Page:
Walking Guides and Why I Ignore them.

For a change, I decided to try one of the many walking guides that litter the various bookshelves round the house. The one I chose had some easy walks near by, so I decided to give it a go.

I chose a walk that was about four miles and not too far away. Despite my met office app showing dry and bright weather for the afternoon, a glance out of the reality app (the window) showed a different story. Banks of dark grey rain bearing clouds were massing on the horizon. It was going to rain, the only element of doubt was when?

Walking guides are a bit of a thing with me. Basically in my view they are all rubbish. All apart from Wainwrights of course.

So if I was honest, I wasn’t particularly confident about this one.

However I decided to give it a  go, so after packing up a few treats for Lilly and some water, and a flask of tea for me, we set off in the car. The walk started in a lay-by off the A5004. We found the lay-by, managed to park, and feeling confident set off down the ‘steeply descending track’.

The track veered to the left and ahead were three choices. The book referred to two footpaths, and suggested that I took the one on the left. I dithered, there was no mention of the third way, straight on.

I read ahead and with a bit of detective work managed to work out the which of the three ways to go. But the book continued along these lines for most of the walk.

Never wrong exactly, but rarely filling you with the confidence that you are certain that you are on the right track.

It didn’t really matter, as I had downloaded the excellent OS app for iPhone so was able to confirm and clarify the route using this. The guide-book was essentially unnecessary.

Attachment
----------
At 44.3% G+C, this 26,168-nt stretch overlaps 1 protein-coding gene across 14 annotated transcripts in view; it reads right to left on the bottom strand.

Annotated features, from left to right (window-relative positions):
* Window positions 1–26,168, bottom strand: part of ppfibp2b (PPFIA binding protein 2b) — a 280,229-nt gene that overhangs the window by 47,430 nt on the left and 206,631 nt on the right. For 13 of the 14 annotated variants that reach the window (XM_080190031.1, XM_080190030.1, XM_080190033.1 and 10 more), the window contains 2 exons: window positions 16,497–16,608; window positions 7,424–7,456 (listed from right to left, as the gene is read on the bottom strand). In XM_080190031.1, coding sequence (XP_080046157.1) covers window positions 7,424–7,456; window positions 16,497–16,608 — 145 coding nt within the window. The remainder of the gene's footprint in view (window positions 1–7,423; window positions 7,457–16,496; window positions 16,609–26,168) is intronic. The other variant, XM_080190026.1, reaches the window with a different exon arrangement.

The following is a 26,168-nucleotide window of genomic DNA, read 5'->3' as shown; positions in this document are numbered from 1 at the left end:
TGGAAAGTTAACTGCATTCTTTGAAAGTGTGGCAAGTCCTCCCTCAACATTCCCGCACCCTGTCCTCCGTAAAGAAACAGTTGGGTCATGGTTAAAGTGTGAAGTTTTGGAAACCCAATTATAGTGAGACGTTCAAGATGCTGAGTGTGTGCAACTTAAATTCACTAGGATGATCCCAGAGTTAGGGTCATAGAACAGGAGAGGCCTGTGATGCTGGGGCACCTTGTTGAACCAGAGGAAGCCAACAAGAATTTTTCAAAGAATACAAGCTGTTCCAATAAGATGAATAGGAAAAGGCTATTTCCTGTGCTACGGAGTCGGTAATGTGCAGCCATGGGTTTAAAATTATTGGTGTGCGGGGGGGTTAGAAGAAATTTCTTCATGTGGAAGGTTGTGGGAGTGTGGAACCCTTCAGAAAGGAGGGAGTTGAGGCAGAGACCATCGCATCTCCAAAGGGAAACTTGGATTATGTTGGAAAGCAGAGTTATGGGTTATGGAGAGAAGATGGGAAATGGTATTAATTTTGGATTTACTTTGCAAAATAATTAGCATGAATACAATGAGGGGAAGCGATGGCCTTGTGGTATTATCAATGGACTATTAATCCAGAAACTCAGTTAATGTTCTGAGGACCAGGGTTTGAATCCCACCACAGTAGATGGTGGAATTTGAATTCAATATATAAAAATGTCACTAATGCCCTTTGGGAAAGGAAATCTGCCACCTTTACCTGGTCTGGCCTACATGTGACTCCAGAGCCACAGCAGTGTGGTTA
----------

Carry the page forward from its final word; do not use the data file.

Lilly enjoyed herself. There were plenty of new scents to check out, and a stream to drink from. She had to stay on the lead for most of the walk as there were cattle and sheep in most of the fields.But she seemed quite happy.

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It was goods to be out and about though.

There were plenty of birds about, including several types of warbler, one of which had a beak full of insects which it appeared to be taking back to chicks.

As the walk crossed the end of the reservoir and climbed up into the hills above, there were some stunning views across to the Kinder Massif. The farm houses were old and fitted into the landscape, they had after all been there for centuries.

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As we plodded along by the river, approaching the reservoir, I amused myself in wondering how high the wave of water would be if the dam had broken and the huge volume of water had been released to cascade and crash down the valley. I estimated the wave would have been 40 feet and I imagined how long it would take me to reach safety before the wave engulfed me. Just before we reached the barrier that held the water back, there was a long thin two storey building that appeared to be derelict. It had signs in its walls warning of asbestos. 

At the end of the walk after walking past a small church which had a very large cemetery  attached to it, a donkey with a blind fold appeared over the wall of the church yard.  I stopped to chat to it and to stroke its nose. The man who we bumped into a few yards away said that it was put in there to keep the grass down. He said that he thought that a strimmer would be better and less messy.  But then he was dressed in a black polo neck jumper, black jeans and was standing next to a black van with its windows blacked out. At first I thought he was an undertaker. 

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We plodded quickly on and soon were back at the car. Lilly slumped in the front, and licked her paws. A decent walk. 4 miles in 2 hours, allowing for stops to look at the view and to curse the guide-book. Oh yes and to slow down to let three students pass me when I reached a part of the route that was a little bit complicated. I pretended to stop for tea. 

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